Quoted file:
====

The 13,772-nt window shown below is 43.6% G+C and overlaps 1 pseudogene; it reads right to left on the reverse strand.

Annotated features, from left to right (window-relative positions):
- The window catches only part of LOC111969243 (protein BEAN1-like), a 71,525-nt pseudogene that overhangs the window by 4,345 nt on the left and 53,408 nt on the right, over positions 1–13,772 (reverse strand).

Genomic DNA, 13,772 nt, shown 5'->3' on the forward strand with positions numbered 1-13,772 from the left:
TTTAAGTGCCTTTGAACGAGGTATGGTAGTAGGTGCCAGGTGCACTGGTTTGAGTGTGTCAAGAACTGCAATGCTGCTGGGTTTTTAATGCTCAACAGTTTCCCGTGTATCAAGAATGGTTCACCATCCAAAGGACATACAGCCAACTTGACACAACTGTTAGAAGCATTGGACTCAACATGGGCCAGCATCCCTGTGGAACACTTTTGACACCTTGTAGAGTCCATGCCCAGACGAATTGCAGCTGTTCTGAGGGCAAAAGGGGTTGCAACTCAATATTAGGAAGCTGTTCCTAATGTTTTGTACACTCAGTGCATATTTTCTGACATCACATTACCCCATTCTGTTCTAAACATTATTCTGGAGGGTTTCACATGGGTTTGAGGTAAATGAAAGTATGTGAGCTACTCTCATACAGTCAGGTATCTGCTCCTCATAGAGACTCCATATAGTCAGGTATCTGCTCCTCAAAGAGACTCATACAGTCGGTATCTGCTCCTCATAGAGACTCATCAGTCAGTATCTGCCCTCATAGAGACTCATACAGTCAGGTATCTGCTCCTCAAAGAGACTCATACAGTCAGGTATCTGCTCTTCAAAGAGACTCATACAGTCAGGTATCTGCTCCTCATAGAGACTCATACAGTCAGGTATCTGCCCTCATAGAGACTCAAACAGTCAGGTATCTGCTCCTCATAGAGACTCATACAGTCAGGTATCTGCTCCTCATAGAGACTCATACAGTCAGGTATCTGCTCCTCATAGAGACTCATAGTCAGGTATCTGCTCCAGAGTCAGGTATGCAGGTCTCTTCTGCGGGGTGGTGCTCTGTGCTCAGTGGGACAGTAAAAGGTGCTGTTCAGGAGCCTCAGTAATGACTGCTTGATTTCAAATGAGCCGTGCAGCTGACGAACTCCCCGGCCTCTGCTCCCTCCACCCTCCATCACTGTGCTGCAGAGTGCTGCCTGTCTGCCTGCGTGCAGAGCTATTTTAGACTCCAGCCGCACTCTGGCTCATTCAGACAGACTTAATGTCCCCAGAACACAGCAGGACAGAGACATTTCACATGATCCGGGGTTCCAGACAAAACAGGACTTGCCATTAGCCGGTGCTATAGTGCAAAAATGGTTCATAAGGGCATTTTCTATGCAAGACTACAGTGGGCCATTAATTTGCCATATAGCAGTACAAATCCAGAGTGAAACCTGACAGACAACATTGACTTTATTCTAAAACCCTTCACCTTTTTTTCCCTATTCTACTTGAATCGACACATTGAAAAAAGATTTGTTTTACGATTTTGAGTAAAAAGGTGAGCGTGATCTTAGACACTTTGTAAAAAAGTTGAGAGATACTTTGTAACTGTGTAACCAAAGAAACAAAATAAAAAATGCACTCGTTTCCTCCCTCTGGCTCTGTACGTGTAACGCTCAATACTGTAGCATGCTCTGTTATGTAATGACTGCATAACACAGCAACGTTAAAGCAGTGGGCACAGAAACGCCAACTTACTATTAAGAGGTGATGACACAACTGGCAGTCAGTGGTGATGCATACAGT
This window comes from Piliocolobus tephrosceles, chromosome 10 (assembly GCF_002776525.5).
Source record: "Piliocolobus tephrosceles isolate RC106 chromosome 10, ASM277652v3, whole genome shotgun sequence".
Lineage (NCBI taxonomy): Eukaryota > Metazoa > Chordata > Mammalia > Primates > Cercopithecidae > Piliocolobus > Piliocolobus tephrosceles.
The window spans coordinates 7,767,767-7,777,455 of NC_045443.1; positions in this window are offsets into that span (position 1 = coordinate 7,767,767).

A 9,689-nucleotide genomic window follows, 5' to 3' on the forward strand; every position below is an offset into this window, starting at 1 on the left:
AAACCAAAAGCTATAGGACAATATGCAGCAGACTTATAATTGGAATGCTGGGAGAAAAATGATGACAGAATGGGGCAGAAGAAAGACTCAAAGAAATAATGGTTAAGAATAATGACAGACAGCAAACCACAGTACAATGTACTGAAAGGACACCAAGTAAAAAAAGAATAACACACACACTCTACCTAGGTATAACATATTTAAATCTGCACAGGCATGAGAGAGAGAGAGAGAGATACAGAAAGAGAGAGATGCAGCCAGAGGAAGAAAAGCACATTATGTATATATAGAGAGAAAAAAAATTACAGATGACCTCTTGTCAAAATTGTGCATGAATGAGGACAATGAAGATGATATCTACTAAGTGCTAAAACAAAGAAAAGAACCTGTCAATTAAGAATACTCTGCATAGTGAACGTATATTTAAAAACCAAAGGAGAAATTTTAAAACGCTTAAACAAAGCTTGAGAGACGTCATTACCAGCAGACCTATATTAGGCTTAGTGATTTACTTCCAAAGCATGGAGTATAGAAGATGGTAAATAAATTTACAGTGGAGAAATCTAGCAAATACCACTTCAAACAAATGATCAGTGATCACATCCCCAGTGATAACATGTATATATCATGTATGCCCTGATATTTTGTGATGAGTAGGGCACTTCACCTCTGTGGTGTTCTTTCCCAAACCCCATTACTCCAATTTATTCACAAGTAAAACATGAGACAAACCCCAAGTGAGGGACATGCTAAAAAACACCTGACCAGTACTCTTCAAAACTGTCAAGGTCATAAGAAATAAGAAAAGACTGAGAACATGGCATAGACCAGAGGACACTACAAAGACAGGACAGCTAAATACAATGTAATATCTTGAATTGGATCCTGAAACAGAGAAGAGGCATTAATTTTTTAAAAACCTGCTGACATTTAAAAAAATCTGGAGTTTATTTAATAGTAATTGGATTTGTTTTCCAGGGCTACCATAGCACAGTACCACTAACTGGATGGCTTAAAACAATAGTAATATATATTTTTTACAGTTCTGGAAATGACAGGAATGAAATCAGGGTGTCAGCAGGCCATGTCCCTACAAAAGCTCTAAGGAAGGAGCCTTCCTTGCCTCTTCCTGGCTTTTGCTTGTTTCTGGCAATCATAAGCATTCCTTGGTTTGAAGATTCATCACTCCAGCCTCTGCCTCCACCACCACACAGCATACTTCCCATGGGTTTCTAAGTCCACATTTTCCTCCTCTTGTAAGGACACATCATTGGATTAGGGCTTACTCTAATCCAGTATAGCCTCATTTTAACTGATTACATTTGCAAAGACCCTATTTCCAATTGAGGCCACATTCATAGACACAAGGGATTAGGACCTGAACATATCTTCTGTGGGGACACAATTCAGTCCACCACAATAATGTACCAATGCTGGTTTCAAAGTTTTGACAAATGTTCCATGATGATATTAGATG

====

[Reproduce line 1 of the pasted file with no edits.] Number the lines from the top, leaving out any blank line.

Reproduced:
The 13,772-nt window shown below is 43.6% G+C and overlaps 1 pseudogene; it reads right to left on the reverse strand.